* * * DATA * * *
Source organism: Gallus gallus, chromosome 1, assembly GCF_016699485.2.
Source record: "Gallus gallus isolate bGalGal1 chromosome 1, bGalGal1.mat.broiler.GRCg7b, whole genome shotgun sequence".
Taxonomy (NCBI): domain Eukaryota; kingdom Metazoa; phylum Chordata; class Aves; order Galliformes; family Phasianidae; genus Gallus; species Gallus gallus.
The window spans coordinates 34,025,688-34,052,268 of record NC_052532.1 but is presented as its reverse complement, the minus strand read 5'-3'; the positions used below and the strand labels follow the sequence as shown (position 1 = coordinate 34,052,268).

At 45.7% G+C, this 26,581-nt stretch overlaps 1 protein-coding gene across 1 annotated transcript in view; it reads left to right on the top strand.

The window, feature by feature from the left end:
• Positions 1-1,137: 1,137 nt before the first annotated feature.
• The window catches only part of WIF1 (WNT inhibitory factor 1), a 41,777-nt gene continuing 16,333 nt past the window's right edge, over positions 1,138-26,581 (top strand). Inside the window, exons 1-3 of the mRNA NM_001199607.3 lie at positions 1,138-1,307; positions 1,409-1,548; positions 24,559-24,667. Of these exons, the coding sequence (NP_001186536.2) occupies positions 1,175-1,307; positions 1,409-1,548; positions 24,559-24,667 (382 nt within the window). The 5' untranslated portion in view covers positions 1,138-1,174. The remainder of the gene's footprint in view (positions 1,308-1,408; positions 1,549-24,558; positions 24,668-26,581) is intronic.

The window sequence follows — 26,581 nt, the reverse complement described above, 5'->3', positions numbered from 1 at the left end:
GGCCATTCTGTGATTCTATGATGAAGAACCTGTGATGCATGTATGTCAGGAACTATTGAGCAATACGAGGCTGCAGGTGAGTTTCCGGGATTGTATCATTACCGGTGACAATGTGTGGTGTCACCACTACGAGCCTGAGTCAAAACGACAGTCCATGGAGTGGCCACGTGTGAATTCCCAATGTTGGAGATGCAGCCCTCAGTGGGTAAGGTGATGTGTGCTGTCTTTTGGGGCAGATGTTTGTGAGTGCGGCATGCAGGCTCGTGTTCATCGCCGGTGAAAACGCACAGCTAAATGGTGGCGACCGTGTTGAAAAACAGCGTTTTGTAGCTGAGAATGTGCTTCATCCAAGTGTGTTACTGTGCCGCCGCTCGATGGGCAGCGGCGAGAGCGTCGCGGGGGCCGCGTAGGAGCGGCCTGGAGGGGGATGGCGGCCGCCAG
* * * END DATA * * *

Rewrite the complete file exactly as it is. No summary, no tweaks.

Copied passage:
Source organism: Gallus gallus, chromosome 1, assembly GCF_016699485.2.
Source record: "Gallus gallus isolate bGalGal1 chromosome 1, bGalGal1.mat.broiler.GRCg7b, whole genome shotgun sequence".
Taxonomy (NCBI): domain Eukaryota; kingdom Metazoa; phylum Chordata; class Aves; order Galliformes; family Phasianidae; genus Gallus; species Gallus gallus.
The window spans coordinates 34,025,688-34,052,268 of record NC_052532.1 but is presented as its reverse complement, the minus strand read 5'-3'; the positions used below and the strand labels follow the sequence as shown (position 1 = coordinate 34,052,268).

At 45.7% G+C, this 26,581-nt stretch overlaps 1 protein-coding gene across 1 annotated transcript in view; it reads left to right on the top strand.

The window, feature by feature from the left end:
• Positions 1-1,137: 1,137 nt before the first annotated feature.
• The window catches only part of WIF1 (WNT inhibitory factor 1), a 41,777-nt gene continuing 16,333 nt past the window's right edge, over positions 1,138-26,581 (top strand). Inside the window, exons 1-3 of the mRNA NM_001199607.3 lie at positions 1,138-1,307; positions 1,409-1,548; positions 24,559-24,667. Of these exons, the coding sequence (NP_001186536.2) occupies positions 1,175-1,307; positions 1,409-1,548; positions 24,559-24,667 (382 nt within the window). The 5' untranslated portion in view covers positions 1,138-1,174. The remainder of the gene's footprint in view (positions 1,308-1,408; positions 1,549-24,558; positions 24,668-26,581) is intronic.

The window sequence follows — 26,581 nt, the reverse complement described above, 5'->3', positions numbered from 1 at the left end:
GGCCATTCTGTGATTCTATGATGAAGAACCTGTGATGCATGTATGTCAGGAACTATTGAGCAATACGAGGCTGCAGGTGAGTTTCCGGGATTGTATCATTACCGGTGACAATGTGTGGTGTCACCACTACGAGCCTGAGTCAAAACGACAGTCCATGGAGTGGCCACGTGTGAATTCCCAATGTTGGAGATGCAGCCCTCAGTGGGTAAGGTGATGTGTGCTGTCTTTTGGGGCAGATGTTTGTGAGTGCGGCATGCAGGCTCGTGTTCATCGCCGGTGAAAACGCACAGCTAAATGGTGGCGACCGTGTTGAAAAACAGCGTTTTGTAGCTGAGAATGTGCTTCATCCAAGTGTGTTACTGTGCCGCCGCTCGATGGGCAGCGGCGAGAGCGTCGCGGGGGCCGCGTAGGAGCGGCCTGGAGGGGGATGGCGGCCGCCAG